AMERICA ! Ca: 1975. This was the second or third catalog we produced by offset.

Late in 1974 we learned about a small printer that would produce 8 x 11" catalogs for us, by offset, from camera ready copy, at fair prices. We could use the IBM for the text body and employ press or transfer type (cut-out or rub-off letters printed on clear acetate sheets) to hand set headlines and display details. Later we worked in illustrations and more complex presentations.
The mimeograph machine went to the attic... and was henceforth used only for a few particularly suitable projects.

[To Be Continued]

Friday, August 11, 2006

Part II - Computers Come to Bookselling

Tandy TRS 80 Model 1

The folks that printed our first offset catalogs had just begun using a computer in their business. One night we got a demonstration of their Tandy TRS 80 Model 1. We were impressed.

Previously, we saw homebrew computers as being in the realm of the hobbyist, and neither of us were very much hobbyists of any sort. The first Apples and Commodores and Altairs seemed a bit useless to us. But that night with the Tandy sent us out looking at computers.

Heathkit - Built from a Kit

The Heathkit (which seemed to be one of the best and most powerful of this early crop of computers) was sold in kit form (for around $ 1800.00). Our Erector set days were well long gone and we just could not imagine putting together a computer from a kit. It sure did seem like an expensive hobby to us.

Osborne 1 - "Portable" Computer

It was probably the opportunity to play with the clunky Osborne 1 (the first portable computer) that made us finally decide that we NEEDED a computer.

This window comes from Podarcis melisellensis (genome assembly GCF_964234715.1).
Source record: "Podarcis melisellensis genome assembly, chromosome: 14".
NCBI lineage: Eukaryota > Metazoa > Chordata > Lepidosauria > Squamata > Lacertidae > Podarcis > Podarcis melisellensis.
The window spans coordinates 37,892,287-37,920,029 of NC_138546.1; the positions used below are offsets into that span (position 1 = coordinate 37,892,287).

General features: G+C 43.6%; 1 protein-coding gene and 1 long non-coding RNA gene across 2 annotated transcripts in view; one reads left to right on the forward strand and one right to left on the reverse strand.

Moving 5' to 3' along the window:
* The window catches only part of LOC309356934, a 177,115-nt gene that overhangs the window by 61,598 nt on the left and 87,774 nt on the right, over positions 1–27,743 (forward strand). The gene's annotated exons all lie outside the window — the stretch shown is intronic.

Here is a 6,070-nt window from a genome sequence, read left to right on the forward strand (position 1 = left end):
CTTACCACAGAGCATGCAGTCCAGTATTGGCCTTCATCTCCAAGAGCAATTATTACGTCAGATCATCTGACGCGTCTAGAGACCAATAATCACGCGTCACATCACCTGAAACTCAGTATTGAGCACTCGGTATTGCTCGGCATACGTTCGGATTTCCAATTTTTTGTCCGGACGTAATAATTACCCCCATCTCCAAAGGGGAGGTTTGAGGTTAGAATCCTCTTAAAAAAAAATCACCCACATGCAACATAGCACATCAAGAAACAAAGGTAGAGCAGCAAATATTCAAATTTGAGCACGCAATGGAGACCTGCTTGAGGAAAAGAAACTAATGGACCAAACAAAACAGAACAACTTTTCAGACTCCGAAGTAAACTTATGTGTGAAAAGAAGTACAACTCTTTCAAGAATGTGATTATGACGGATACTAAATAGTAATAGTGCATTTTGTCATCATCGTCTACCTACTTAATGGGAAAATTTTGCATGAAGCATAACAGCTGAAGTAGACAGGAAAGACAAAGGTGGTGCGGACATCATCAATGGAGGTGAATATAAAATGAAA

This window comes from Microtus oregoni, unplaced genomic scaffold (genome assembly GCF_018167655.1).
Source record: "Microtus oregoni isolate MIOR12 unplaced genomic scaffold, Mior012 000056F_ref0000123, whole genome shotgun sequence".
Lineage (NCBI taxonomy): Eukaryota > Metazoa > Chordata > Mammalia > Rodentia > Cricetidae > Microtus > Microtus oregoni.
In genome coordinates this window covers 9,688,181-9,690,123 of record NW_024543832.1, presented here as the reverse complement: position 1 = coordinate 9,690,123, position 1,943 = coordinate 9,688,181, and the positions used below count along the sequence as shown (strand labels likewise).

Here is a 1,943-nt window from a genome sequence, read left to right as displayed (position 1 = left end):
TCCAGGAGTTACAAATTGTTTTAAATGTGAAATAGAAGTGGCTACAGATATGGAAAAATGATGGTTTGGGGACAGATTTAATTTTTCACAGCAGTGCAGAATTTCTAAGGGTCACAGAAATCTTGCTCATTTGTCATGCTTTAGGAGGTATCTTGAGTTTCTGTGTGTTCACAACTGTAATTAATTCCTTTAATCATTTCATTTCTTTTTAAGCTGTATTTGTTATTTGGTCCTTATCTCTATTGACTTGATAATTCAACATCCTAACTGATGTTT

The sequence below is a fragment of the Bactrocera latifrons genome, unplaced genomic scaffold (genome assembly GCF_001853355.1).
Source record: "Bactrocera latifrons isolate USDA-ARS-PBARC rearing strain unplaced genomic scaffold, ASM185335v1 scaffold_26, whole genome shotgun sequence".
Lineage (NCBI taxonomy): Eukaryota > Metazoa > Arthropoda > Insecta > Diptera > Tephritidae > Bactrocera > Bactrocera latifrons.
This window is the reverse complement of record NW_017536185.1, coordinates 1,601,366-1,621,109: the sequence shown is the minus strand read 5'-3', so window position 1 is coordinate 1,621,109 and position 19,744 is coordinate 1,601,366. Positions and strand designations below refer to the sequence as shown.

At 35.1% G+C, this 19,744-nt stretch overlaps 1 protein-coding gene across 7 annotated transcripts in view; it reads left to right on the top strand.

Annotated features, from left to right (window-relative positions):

We tried asking booksellers for recommendations. Virtually no one in the trade had a business computer yet. Dick Weatherford (later the founder of Interloc / Alibris) was the exception. He had already bought a computer !! He, of course, agreed that computers would be a great asset to bookselling. He made some suggestions about what computer to buy (the Osborne among them). We demurred.

In 1982 Dick indicated that he had found a great computer that would be perfect for us.

Morrow Micro Decision I

George Morrow was one of the first engineers to design and market a memory board for the Altair computer, and later he began to design hard disks and computers. With the MD I he produced a machine that was as good as the just introduced IBM, at one-third the price. It was also half the price of a comparable Apple system (Apple III).

It came with: a monochrome monitor; two single sided floppy drives (200 KB each) [There was no hard drive so a lot of floppy swapping was necessary]; total RAM of 64K ! ; plus excellent manuals; phone support (not toll free, but you could talk to George himself); and all the software one could wish for (at the time)...

- CP/M 2.2 operating system
- WordStar word processing from Micropro (we still often use a version of WordStar).
- Microsoft BASIC-80 programming language
- NorthStar compatible BAZIC language from Micro Mike's Inc.
- A spelling checker
- An electronic spreadsheet.
- and Pearl Database Management software

At under $2000.00 in 1982 it was a wonder.

We named her "Miss Morrow".

To Be Continued

Friday, August 04, 2006

Part I
How did you get into the Book Business?

"How did you get into the Book Business?"
Long Story - Medium Length Version

My parents loved going to auctions. There were regular "sales" in the Philadelphia area that we attended, as a family, on Mondays, Thursdays, and Fridays. On most Saturdays we drove out to the Lancaster County Amish country for auctions there. About once a month, in the Summer, we would go to auctions at Point Pleasant, PA, on the Delaware River above New Hope. My brother and I liked this auction best. They had great food for lunch. We could skip stones in the old Delaware Canal. And we could play with local kids along the canal or in the barns of their farms. For city kids these trips were idyllic, and are never to be forgotten. In some future blog I'll write more about those auction days of old.